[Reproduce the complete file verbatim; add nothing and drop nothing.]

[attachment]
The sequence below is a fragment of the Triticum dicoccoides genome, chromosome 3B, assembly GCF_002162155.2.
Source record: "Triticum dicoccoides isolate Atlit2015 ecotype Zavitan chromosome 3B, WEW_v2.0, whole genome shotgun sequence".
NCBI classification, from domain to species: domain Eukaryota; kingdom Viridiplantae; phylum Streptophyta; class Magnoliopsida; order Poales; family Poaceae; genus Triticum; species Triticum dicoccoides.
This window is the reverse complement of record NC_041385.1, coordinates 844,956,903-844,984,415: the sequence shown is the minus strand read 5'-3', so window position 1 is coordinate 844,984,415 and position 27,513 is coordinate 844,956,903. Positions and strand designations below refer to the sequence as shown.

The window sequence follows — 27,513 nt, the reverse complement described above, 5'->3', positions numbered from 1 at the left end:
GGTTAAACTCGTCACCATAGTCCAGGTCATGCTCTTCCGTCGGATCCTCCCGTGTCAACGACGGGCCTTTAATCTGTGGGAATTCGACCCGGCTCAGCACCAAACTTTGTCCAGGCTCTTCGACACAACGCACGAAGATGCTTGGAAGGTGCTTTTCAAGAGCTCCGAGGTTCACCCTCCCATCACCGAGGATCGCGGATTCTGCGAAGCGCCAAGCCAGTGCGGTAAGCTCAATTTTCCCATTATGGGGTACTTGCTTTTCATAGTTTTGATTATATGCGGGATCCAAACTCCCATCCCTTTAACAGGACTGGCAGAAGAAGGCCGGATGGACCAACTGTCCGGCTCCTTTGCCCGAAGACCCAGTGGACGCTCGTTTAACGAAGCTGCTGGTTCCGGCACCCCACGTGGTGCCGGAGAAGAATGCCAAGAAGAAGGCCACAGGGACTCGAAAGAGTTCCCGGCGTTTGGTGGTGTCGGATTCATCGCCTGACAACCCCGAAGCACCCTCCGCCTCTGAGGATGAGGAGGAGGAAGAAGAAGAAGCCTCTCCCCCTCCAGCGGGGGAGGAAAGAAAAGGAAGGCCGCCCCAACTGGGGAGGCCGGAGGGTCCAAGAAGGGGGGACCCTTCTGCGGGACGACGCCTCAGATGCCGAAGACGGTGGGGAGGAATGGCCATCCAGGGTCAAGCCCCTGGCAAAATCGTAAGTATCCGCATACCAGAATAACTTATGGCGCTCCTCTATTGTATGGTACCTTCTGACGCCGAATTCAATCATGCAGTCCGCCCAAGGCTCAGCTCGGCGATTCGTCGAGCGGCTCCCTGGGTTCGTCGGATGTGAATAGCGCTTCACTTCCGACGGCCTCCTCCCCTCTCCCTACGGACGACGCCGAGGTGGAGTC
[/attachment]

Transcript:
The sequence below is a fragment of the Triticum dicoccoides genome, chromosome 3B, assembly GCF_002162155.2.
Source record: "Triticum dicoccoides isolate Atlit2015 ecotype Zavitan chromosome 3B, WEW_v2.0, whole genome shotgun sequence".
NCBI classification, from domain to species: domain Eukaryota; kingdom Viridiplantae; phylum Streptophyta; class Magnoliopsida; order Poales; family Poaceae; genus Triticum; species Triticum dicoccoides.
This window is the reverse complement of record NC_041385.1, coordinates 844,956,903-844,984,415: the sequence shown is the minus strand read 5'-3', so window position 1 is coordinate 844,984,415 and position 27,513 is coordinate 844,956,903. Positions and strand designations below refer to the sequence as shown.

The window sequence follows — 27,513 nt, the reverse complement described above, 5'->3', positions numbered from 1 at the left end:
GGTTAAACTCGTCACCATAGTCCAGGTCATGCTCTTCCGTCGGATCCTCCCGTGTCAACGACGGGCCTTTAATCTGTGGGAATTCGACCCGGCTCAGCACCAAACTTTGTCCAGGCTCTTCGACACAACGCACGAAGATGCTTGGAAGGTGCTTTTCAAGAGCTCCGAGGTTCACCCTCCCATCACCGAGGATCGCGGATTCTGCGAAGCGCCAAGCCAGTGCGGTAAGCTCAATTTTCCCATTATGGGGTACTTGCTTTTCATAGTTTTGATTATATGCGGGATCCAAACTCCCATCCCTTTAACAGGACTGGCAGAAGAAGGCCGGATGGACCAACTGTCCGGCTCCTTTGCCCGAAGACCCAGTGGACGCTCGTTTAACGAAGCTGCTGGTTCCGGCACCCCACGTGGTGCCGGAGAAGAATGCCAAGAAGAAGGCCACAGGGACTCGAAAGAGTTCCCGGCGTTTGGTGGTGTCGGATTCATCGCCTGACAACCCCGAAGCACCCTCCGCCTCTGAGGATGAGGAGGAGGAAGAAGAAGAAGCCTCTCCCCCTCCAGCGGGGGAGGAAAGAAAAGGAAGGCCGCCCCAACTGGGGAGGCCGGAGGGTCCAAGAAGGGGGGACCCTTCTGCGGGACGACGCCTCAGATGCCGAAGACGGTGGGGAGGAATGGCCATCCAGGGTCAAGCCCCTGGCAAAATCGTAAGTATCCGCATACCAGAATAACTTATGGCGCTCCTCTATTGTATGGTACCTTCTGACGCCGAATTCAATCATGCAGTCCGCCCAAGGCTCAGCTCGGCGATTCGTCGAGCGGCTCCCTGGGTTCGTCGGATGTGAATAGCGCTTCACTTCCGACGGCCTCCTCCCCTCTCCCTACGGACGACGCCGAGGTGGAGTC